The former interrogators say they did not use physical torture, but they did use psychological tricks, like threatening to turn the prisoner over to the Soviet NKVD. National Park Service Ranger Brandon Bies interviewed over 70 former interrogators from P.O. Box 1142 on this topic and said: "To our knowledge, no. There was no torture here. This is a question that was asked in every interview the National Park Service conducted, and we have found no evidence that there was anything remotely resembling torture that happened here."[10]

During the many interrogations, I never laid hands on anyone. We extracted information in a battle of the wits. I'm proud to say I never compromised my humanity.

— George Frenkel, US interrogator, Dvorak, Petula (October 6, 2007). "Fort Hunt's Quiet Men Break Silence on WWII". Washington Post. Retrieved 2017-02-26.

Later reception[edit]

In 2001, the German historian Sönke Neitzel found about 150,000 pages of interrogation reports and bugged room conversations made in Trent Park and Fort Hunt. He analysed them together with Harald Welzer, a social psychologist. They published several books about their results:

  • Abgehört: Deutsche Generäle in britischer Kriegsgefangenschaft 1942–1945. Ullstein, Berlin 2005 (edited by Neitzel) [English: Tapping Hitler's Generals: Transcripts of Secret Conversations, 1942–1945. Frontline Books, 2007. ISBN 978-1844157051].
  • »Der Führer war wieder viel zu human, viel zu gefühlvoll«: Der Zweite Weltkrieg aus der Sicht deutscher und italienischer Soldaten (2011) (edited by Neitzel, Welzer and Christian Gudehus). [English: "The Führer was again far too humane, far too sensitive": The Second World War from the perspective of German and Italian soldiers].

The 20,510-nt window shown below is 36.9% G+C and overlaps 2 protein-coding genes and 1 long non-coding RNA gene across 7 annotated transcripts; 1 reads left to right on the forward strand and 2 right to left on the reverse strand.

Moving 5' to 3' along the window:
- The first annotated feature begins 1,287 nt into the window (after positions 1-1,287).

• Soldaten. Protokolle vom Kämpfen, Töten und Sterben. S. Fischer, Frankfurt am Main 2011 (written by Neitzel and Welzer) [English: Soldaten: On Fighting, Killing and Dying. Simon & Schuster, 2012].[ISBN missing]
  • Another member of the research group, Felix Römer, wrote Kameraden. Die Wehrmacht von innen. Piper, Munich, 2012.[ISBN missing]

See also[edit]

  • Camp Tracy, similar camp for Japanese and German POWs
  • MI9, the British equivalent of MIS-X


  1. ^ a b c World War II Vets Honored For Top-Secret Work, NPS Digest.
  2. ^ a b Dvorak, Petula, 2006-08-20, World War II secret interrogators break their silence, Washington Post.
  3. ^ a b c Albrecht, Brian (2008-01-11). "Long hidden, a Nazi-interrogation unit gets its due". The Plain Dealer. Retrieved 2008-01-11.
  4. ^ a b c Dvorak, Petula (6 October 2007). "Fort Hunt's Quiet Men Break Silence on WWII". The Washington Post. Retrieved 2008-01-11.
  5. ^ Mulligan, Timothy (1993). Lone Wolf: The Life and Death of U-boat Ace Werner Henke. ISBN 0-275-93677-5.
  6. ^ Fessler, Pam (2008-08-18). "Breaking The Silence Of A Secret POW Camp". Morning Edition. NPR. Retrieved 2008-08-18.
  7. ^ Harney, Will. "Operation Paperclip". World War 2 Facts. Retrieved 20 November 2013.
  8. ^ "Joint Intelligence Objectives Agency". U.S. National Archives and Records Administration. U.S. National Archives and Records Administration. Retrieved 20 November 2013.
  9. ^ "PO Box 1142". Militarian.com. Retrieved 20 November 2013.
  10. ^ http://www.cbsnews.com/news/secret-wwii-camp-interrogators-say-torture-wasnt-needed/